Why Advisors Need Behavioral Finance as Much As Clients

Oct 6, 2020 Share This 

 

Advisors Need Behavioral FinanceIf you’re like many financial advisors, you might have studied economics and gotten a business, finance or accounting degree. Or maybe you’re just naturally analytical and have always been good with numbers. Make no mistake, those attributes are definitely a good thing when it comes to managing your clients’ money.

But you’ve probably also been confronted with the need to help your clients manage their emotions. Helping them keep a cool head when markets or life circumstances don’t go their way is vitally important. However, in the quest to help clients manage their emotions, some advisors may have skipped the most important step: managing their own.

Addressing Your Own Fears

Recent global events have been concerning to many of your clients, and concerning to you, too, no doubt. Some advisors may be tempted to hold their own emotions close to the vest when meeting with clients. However, letting them in on your own feelings about the impact of the pandemic including staggering unemployment, market volatility and, of course, potential health risks, could be refreshing and reassuring to them.

Much like your clients, you’ve likely seen your own portfolio take a hit and are concerned about future volatility. You’re likely having to strategize how to navigate through this time of economic uncertainty, and many of those strategic insights may apply to your clients’ situations. Add to that the responsibilities of guiding your clients through times of financial uncertainty, and the stress mounts. Knowing they’re not alone and that you’re walking a similar path can go a long way in building trust.

Vulnerability helps your clients see your human side. Acknowledging to your clients that you don’t have all the answers and that you’ve experienced many of the same pains and economic consequences of the pandemic may go a long way in creating a stronger relationship, and set the stage for moving forward together.

A Key to Helping Others May Be Helping Yourself

Acknowledging your own uneasiness over the market correction and ongoing global crisis is generally considered a good practice as part of self care. It’s important to connect with your network of other advisors and friends to gain their perspectives, too. Even as professionals, advisors can be influenced by emotions and be driven to make decisions against their better judgement—the very thing we try to help our clients avoid.

As much as we’re encouraged to help others identify their core values and to make decisions based on those values, we as advisors need to hold true to ourselves and the values we hold up as ideal when guiding clients.

This concept of making rational decisions based on consistent core values instead of shifting emotions is the bedrock of the behavioral finance approach that many advisors use when working with clients. Focusing decisions about money around who they are and what they value may help them feel more clarity and confidence.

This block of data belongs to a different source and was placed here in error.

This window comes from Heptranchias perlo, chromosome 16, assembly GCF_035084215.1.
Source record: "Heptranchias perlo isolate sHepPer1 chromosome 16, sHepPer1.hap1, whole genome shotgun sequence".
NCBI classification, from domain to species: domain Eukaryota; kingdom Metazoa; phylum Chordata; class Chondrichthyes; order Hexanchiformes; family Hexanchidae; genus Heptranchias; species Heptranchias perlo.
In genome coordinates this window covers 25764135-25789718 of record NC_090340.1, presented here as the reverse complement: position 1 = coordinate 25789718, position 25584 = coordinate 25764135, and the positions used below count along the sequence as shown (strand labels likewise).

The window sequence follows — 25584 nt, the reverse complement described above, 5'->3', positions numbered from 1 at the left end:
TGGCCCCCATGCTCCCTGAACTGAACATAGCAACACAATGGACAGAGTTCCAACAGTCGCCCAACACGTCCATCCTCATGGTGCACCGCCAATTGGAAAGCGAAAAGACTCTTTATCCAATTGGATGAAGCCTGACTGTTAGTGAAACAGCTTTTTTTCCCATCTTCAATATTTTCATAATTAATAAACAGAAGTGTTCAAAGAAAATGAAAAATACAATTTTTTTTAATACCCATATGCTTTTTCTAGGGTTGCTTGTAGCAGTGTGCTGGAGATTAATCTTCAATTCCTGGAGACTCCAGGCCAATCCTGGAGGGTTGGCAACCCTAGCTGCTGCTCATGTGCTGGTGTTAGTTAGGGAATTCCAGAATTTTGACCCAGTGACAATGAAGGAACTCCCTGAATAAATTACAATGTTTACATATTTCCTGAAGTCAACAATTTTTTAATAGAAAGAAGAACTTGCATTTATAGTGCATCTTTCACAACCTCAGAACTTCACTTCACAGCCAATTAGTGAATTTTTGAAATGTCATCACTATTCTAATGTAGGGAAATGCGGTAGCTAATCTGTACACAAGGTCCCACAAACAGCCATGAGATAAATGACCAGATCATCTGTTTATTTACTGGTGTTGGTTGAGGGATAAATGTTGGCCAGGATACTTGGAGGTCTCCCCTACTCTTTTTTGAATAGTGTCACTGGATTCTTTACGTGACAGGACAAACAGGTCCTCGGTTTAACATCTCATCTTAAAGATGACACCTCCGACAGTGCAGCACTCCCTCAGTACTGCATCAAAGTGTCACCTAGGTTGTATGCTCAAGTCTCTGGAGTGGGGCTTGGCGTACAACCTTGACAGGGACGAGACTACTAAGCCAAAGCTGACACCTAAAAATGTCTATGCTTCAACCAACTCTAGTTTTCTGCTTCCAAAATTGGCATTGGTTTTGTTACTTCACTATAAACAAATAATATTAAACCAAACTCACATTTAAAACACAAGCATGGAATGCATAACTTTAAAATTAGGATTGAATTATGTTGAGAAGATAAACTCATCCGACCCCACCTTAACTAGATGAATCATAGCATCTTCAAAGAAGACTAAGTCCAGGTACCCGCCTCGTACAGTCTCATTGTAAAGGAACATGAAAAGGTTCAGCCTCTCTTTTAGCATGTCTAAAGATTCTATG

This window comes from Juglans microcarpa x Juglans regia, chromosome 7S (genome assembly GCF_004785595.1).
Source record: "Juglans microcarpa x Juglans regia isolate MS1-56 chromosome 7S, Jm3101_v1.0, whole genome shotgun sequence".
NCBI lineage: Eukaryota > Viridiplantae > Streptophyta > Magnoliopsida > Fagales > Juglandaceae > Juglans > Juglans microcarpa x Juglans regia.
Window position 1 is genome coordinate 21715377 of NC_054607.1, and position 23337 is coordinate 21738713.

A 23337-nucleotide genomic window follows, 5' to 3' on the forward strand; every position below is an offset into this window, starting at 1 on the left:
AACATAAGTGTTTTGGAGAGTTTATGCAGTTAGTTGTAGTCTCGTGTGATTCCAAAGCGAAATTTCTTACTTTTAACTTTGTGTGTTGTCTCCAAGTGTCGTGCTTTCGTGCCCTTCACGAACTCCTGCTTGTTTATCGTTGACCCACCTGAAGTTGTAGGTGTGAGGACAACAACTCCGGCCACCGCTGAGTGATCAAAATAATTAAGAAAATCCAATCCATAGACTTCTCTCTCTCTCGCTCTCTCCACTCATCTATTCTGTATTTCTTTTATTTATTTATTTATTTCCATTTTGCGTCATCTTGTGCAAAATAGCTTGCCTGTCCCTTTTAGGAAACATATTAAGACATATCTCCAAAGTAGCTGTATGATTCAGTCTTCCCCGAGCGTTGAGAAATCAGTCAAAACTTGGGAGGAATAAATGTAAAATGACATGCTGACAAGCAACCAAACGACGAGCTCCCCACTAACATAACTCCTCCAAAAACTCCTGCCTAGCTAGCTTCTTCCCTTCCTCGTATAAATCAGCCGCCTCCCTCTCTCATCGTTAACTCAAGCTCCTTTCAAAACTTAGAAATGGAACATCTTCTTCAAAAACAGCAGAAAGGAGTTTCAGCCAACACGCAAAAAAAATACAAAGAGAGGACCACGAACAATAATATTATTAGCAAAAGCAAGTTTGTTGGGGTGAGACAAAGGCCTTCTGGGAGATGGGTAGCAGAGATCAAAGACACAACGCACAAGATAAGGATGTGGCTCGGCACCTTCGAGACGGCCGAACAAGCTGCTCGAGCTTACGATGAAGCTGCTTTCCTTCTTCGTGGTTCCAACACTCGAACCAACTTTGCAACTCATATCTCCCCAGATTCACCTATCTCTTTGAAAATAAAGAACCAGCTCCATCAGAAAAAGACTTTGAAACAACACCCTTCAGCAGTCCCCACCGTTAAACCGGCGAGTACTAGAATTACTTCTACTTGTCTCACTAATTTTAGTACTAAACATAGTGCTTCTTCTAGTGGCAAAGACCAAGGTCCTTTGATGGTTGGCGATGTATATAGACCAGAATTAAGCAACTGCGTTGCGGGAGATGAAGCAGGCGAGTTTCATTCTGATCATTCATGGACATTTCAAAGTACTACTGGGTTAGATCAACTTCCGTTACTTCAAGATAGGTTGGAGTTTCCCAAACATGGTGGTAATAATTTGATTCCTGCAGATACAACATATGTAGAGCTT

A behavioral finance approach helps shed light on emotional barriers to success and provides tools to deal with the certainty of uncertainty. When you connect on a deeper level, it opens opportunities to grow collectively stronger as you navigate uncharted territory together. Becoming emotionally attuned to yourself and to your clients may just be the differentiator between being a financial advisor and being someone’s personal financial advisor.

Go Deeper

Despite some inaccurate stereotypes portraying financial advisors as pushy salespeople who sell products and are in it for themselves, we know that advisors are humans with real emotions and that most are fueled by a passion to help others attain their financial goals. Rather than selling products, you sell ideas and help cast a vision for a bright future.

Chances are, your clients need someone who can help them beyond simply accumulating wealth; they ultimately look to you to help them enjoy a certain lifestyle, leave a legacy for loved ones or direct some of that money to causes they care about. When you can be in tune with your own emotions, you’ll likely be able to be in tune with theirs and more fully understand their values and where they want to go in life.

Much of the content from this article stems from a Think2Perform podcast featuring Martin Powell, Head of Annuity Distribution at CUNA Mutual Group. To hear deeper insights, be sure to check out the full episode.

To take a deeper dive into the behavioral finance approach, access An Advisor’s Guide to Behavioral Finance below. In it, you’ll see research-backed information on how to identify clients’ motivators, biases and limitations surrounding finances so you can help them make purposeful investment decisions.

An Advisor’s Guide to Behavioral Finance

 

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